Wednesday, March 7, 2018 – after 66-years in circulation the iconic NME magazine announces the end to its printed publication. While it will cease to be in physical form, NME will live on digitally through its website NME.com. This is yet another shift in music culture, but an even bigger hit to the music press.
Reading an article on the role of the music press, dated 2006, an artist’s fear used to be a critical review in a printed publication. The majority of records in the UK were sold in the supermarkets and provided a limited selection of genres (Brennan, 2006). Shops such as HMV and Virgin provided an outlet for independent, and non-mainstream, artists to be discovered. These shops were also where you were likely to pick up your music related magazines.
The culture of listening and purchasing music has changed drastically since 2006, with streaming services such as Spotify and Apple Music being the primary source of our music listening needs. With this shift in music culture, it should not be a surprise that the music industry’s magazines too are shifting to digital only platforms.
While music and information may now be “free”, does it do what the music press used to do – endlessly sifting, assessing and categorising acts; at its best, turning the music scene into a big crazy party that everyone wanted to go to?
For me, physically going into somewhere like HMV opened me up to new genres of music. Flicking through the magazines and looking at the band t-shirts displayed on the wall were all part of the experience of shopping for music. The shift to digital only makes discovering new music both easier and harder at the same time. It’s a double-edged sword.
To discover new music now I heavily rely on my Discover Weekly playlist on Spotify. The playlist however usually reflects the type of music listened to the week prior. Therefore, the playlist does not present new releases. Rarely does it present new artists to myself – someone who listens to on average 100 songs a day according to Last.fm.
However, picking up a copy of NME for some people could have opened their eyes to new music that from the mainstream circuit that would interest them. Heck, not even the mainstream circuit – it could have opened readers eyes to a whole new world of music. It’s much easier to flick through a magazine to the review section than it is to troll the internet for reviews. There are so many websites with conflicting reviews that it’s enough to put you off listening to music at all. You play a new album with a series of thoughts that have already predetermined whether you will enjoy the music or not. You don’t get that with a magazine. The review comes in based on a five-star rating with a 20-word synopsis. The rest is up to you to decide.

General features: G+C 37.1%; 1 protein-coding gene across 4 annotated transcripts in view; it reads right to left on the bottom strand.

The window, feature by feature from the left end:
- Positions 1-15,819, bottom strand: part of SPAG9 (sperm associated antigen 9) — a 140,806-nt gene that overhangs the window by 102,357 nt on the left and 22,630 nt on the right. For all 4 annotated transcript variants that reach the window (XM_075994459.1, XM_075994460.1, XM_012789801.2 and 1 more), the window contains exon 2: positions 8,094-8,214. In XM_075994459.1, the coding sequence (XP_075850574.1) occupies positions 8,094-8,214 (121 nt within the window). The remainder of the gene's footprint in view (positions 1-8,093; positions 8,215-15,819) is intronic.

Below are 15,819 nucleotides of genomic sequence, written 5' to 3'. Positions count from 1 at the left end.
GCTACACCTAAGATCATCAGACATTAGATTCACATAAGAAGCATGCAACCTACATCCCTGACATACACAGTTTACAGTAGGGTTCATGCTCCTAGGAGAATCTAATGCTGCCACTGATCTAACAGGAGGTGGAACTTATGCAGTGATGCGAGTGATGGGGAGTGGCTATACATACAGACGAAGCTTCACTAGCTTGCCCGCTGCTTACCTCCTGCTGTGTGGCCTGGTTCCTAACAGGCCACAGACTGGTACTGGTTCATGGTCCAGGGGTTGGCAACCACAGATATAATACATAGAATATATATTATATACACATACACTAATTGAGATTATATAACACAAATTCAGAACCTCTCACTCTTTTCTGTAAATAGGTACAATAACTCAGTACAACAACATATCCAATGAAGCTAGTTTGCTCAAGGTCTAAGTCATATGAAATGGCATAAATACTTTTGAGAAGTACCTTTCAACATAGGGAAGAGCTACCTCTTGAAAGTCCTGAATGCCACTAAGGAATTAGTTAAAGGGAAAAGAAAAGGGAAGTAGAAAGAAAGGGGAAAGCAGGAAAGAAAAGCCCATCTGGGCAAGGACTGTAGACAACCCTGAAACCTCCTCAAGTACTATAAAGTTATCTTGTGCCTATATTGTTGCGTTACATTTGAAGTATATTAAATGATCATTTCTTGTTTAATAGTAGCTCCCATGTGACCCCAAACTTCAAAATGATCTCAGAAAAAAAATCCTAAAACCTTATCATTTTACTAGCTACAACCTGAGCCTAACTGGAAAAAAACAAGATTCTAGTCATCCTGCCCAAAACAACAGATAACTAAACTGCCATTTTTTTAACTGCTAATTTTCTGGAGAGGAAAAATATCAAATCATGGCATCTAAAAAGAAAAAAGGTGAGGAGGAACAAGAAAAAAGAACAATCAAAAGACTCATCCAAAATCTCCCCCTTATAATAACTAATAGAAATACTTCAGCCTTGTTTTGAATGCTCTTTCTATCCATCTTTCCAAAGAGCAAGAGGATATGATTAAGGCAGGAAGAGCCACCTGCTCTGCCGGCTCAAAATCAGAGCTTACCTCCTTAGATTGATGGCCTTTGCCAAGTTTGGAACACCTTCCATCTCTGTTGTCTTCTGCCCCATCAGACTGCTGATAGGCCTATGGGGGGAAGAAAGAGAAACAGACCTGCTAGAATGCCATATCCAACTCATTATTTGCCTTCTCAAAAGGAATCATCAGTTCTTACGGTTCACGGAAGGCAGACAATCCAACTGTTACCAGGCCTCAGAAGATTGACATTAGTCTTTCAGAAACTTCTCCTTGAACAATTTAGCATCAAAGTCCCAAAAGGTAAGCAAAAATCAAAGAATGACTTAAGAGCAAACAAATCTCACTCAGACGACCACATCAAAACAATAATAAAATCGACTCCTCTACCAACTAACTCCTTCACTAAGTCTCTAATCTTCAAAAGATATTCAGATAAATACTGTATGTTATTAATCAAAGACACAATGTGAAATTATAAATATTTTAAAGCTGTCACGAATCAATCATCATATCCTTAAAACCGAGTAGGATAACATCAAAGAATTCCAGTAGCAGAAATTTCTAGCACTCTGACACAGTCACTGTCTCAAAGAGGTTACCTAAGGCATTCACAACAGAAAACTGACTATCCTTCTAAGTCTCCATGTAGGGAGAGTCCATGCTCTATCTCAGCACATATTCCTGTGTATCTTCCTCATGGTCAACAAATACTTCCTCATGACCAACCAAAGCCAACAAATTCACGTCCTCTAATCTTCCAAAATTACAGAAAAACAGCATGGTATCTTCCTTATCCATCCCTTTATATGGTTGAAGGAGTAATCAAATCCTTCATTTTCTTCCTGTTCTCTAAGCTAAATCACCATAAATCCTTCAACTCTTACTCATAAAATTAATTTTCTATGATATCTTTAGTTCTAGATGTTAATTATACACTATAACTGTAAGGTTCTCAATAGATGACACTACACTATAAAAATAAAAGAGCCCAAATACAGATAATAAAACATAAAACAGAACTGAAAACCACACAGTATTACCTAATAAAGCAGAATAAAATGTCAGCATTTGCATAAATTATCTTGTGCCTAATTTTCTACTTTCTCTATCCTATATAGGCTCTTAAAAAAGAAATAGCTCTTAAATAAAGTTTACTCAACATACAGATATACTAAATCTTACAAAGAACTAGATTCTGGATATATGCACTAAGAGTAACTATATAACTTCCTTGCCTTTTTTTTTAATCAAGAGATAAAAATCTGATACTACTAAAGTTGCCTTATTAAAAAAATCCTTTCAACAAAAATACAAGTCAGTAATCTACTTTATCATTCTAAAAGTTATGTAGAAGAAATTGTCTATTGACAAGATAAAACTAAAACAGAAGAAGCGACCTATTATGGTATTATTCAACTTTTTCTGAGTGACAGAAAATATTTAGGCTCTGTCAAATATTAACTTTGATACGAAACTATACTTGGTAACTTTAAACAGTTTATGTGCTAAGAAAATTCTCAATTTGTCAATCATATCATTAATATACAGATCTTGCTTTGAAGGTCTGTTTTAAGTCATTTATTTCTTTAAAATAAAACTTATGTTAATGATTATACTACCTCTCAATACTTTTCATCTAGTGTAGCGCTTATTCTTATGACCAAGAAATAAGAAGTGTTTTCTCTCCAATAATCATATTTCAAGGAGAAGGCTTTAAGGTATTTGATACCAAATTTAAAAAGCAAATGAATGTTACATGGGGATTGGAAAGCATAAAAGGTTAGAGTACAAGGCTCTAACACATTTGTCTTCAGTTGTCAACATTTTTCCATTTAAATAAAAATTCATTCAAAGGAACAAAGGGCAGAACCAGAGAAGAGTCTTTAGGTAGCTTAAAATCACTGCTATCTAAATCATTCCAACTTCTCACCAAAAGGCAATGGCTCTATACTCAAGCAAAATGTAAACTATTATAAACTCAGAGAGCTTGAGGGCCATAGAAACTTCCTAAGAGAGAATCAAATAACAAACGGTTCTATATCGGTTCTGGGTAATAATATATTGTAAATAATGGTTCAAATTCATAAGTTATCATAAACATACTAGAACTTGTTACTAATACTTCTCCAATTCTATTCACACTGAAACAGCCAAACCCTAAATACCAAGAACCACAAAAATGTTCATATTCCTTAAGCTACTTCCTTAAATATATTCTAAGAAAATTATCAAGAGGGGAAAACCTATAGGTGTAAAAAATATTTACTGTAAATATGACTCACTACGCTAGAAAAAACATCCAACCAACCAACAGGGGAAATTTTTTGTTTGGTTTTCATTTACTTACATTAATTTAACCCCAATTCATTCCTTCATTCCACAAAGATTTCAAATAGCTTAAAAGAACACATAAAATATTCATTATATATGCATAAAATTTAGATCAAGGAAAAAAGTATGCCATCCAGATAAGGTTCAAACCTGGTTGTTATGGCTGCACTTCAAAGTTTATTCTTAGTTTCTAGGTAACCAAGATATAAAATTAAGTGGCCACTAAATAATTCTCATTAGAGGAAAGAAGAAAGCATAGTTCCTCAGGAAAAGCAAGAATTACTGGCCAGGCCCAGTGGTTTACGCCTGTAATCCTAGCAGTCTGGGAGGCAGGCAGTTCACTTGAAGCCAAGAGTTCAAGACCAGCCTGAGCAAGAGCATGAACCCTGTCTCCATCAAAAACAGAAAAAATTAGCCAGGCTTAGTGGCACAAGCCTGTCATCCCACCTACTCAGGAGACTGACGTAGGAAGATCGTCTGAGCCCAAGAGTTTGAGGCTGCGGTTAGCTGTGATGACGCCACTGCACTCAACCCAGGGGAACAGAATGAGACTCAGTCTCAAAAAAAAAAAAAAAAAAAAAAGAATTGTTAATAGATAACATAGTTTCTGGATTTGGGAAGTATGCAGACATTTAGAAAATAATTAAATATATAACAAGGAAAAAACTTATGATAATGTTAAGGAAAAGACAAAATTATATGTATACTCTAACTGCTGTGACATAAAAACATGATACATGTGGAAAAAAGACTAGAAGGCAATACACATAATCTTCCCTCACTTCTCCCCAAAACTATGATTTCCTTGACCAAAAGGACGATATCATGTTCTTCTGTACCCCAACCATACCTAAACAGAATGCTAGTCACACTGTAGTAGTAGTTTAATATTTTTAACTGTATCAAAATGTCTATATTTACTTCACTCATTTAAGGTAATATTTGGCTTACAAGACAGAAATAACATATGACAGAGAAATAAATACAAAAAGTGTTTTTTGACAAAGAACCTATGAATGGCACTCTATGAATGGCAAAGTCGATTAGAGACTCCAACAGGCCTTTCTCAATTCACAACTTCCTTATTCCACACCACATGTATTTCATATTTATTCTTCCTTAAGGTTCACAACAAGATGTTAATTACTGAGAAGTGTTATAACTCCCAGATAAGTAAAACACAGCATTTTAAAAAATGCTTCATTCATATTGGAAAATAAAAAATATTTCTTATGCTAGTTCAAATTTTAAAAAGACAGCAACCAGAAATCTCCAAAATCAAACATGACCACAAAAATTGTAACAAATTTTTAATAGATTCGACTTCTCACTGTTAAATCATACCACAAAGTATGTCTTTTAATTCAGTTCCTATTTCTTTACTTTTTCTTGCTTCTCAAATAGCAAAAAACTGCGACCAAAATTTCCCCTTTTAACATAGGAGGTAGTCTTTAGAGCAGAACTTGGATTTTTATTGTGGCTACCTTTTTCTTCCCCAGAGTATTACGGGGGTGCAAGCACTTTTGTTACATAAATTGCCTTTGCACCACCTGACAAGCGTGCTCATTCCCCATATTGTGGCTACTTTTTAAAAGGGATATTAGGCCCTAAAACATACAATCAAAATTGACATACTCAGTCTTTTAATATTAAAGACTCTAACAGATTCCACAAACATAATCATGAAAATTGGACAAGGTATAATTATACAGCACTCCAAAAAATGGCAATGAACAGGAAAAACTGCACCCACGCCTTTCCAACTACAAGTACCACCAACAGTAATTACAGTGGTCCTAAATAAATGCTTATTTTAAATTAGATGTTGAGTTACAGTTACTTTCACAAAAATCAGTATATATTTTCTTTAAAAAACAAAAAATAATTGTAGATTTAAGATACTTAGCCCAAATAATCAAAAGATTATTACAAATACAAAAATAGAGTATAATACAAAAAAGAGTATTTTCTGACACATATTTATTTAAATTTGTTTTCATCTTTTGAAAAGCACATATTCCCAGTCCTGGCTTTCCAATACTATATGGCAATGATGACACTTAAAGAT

Yes, you can still go on the NME website to get your reviews. But between turning on a computer, or loading the website on your phone, and getting distracted by something else, by the time you get to the latest releases it’s probably taken you an hour. The printed magazine would have only taken you a couple of seconds to find what you originally wanted.
It would be hypocritical of me to say I was a religious reader of NME – because I wasn’t. I would occasionally pick up a copy when I saw it out and about. Even then I would most likely pick it up out of interest of page layouts and creative imagery. Whether I read the content was a different story.
I’m as much to blame for the failing mainstream music press as anyone else is. I did however take more notice of it as a free publication. From my perspective this was not it’s failing. If anything, NME’s change to a free press gave it the kick up the arse it needed to keep circulation going – and gain new readers along the way. It’s shift to a free weekly was a last-ditch effort to save a failing print edition. That didn’t go unnoticed.
When paid circulation dropped below 20,000, it was bad. And when they went to the free model in September 2015, you had the feeling that it was circling the drain. In the old days of print music media, the pages were filled with ads from record labels. When music sales cratered, that revenue lifeline dried up. Whether NME can make a successful transition to an all-online entity remains to be seen.
(Alan Cross in Onanuga, 2018)
Now is the time to evaluate what the music press really is. It’s time to take a look at what the millennial generation looks for in a publication in general. It is this current generation that hold the future of print in their hands. Engaging with them now opens the door to reinvent print editions and to make print relevant for generations to come.
For now, NME will remain digital. From a quick glance at their current website, it could use some work to bring it to life and reflect the styles of its former print edition. That may just be my personal opinion. If I were a new reader of NME though the website would not entice me to read on. It’s too plain and clean for a music publication that once had so much edge and character. After all, that’s what you want from the music press – edge and character. Not some regurgitated website or print edition that plays it safe to keep the doors open and the readers reading.
NME, take this time to do digital right. Use it to remember why you were once a well-known and respected music publication. All eyes are on you now, it’s up to you to make the changes necessary to keep NME alive.